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New 3D printing technique lets you create speakers out of any shape

New method opens door to all sorts of possibilities for the future of audio technology

Researchers at Disney (yes THAT Disney) have unveiled a new printing technique that lets any 3D-printed object work like a speaker, regardless of its shape.


The way in which they were able to achieve this feat was by making the decision to use electrostatic loudspeaker technology instead of the much more common electromagnetic approach we see in a majority of speaker technology nowadays.


For those unfamiliar with the technology, electrostatic loudspeakers date back to the 1930s. What the Disney researchers did was they 3D designed an object and included layers of electrodes and insulators in the object itself, which vibrate when a current is applied.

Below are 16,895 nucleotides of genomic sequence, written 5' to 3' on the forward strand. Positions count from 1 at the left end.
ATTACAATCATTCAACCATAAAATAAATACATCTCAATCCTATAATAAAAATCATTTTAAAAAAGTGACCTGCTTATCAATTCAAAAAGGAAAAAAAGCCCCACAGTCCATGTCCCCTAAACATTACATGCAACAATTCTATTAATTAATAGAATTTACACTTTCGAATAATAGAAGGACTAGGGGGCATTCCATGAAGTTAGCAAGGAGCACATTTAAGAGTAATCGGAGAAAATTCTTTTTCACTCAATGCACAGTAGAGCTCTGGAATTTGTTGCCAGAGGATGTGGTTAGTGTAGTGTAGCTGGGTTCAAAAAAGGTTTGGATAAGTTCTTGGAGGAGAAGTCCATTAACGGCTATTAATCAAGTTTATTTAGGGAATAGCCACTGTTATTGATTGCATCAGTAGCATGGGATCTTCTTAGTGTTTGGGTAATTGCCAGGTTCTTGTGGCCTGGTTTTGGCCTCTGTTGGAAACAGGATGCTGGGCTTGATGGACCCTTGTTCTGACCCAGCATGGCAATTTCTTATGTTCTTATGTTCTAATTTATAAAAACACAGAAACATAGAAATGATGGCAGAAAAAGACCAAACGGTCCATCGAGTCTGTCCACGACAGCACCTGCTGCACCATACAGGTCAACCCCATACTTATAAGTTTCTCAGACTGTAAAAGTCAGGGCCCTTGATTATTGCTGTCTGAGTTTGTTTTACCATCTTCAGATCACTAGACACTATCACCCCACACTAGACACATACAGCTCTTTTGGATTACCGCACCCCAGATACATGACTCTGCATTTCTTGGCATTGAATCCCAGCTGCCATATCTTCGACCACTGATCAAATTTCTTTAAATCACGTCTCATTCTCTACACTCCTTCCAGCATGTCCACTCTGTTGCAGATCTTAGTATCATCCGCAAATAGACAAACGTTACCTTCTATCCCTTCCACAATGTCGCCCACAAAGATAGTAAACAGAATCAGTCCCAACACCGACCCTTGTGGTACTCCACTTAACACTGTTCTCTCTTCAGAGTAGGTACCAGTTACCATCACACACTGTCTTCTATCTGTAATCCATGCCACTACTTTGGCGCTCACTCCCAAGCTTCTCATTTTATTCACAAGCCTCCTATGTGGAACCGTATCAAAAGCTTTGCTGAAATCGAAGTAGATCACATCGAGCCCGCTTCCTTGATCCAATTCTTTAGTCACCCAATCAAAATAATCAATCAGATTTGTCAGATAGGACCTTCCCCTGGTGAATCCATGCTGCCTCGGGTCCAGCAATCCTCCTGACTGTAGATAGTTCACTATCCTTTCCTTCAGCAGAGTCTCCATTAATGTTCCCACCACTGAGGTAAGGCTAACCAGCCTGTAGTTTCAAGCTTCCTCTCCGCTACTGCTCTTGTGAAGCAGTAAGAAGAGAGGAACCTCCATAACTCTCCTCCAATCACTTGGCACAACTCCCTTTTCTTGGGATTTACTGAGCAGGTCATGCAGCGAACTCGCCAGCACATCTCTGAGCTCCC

Obviously, the sound quality is nowhere near what you get from today’s top of the line Bluetooth portable speakers. Depending on the size of the object being 3D printed, though, it can be extremely loud.

The researchers foresee this sort of technology becoming popular as 3D printing becomes more mainstream, and works its way into the homes. When that happens, parents would be able to 3D print toys for their children which make noise when placed on a special conducting base.


Learn more about this pretty cool technology via the video below:

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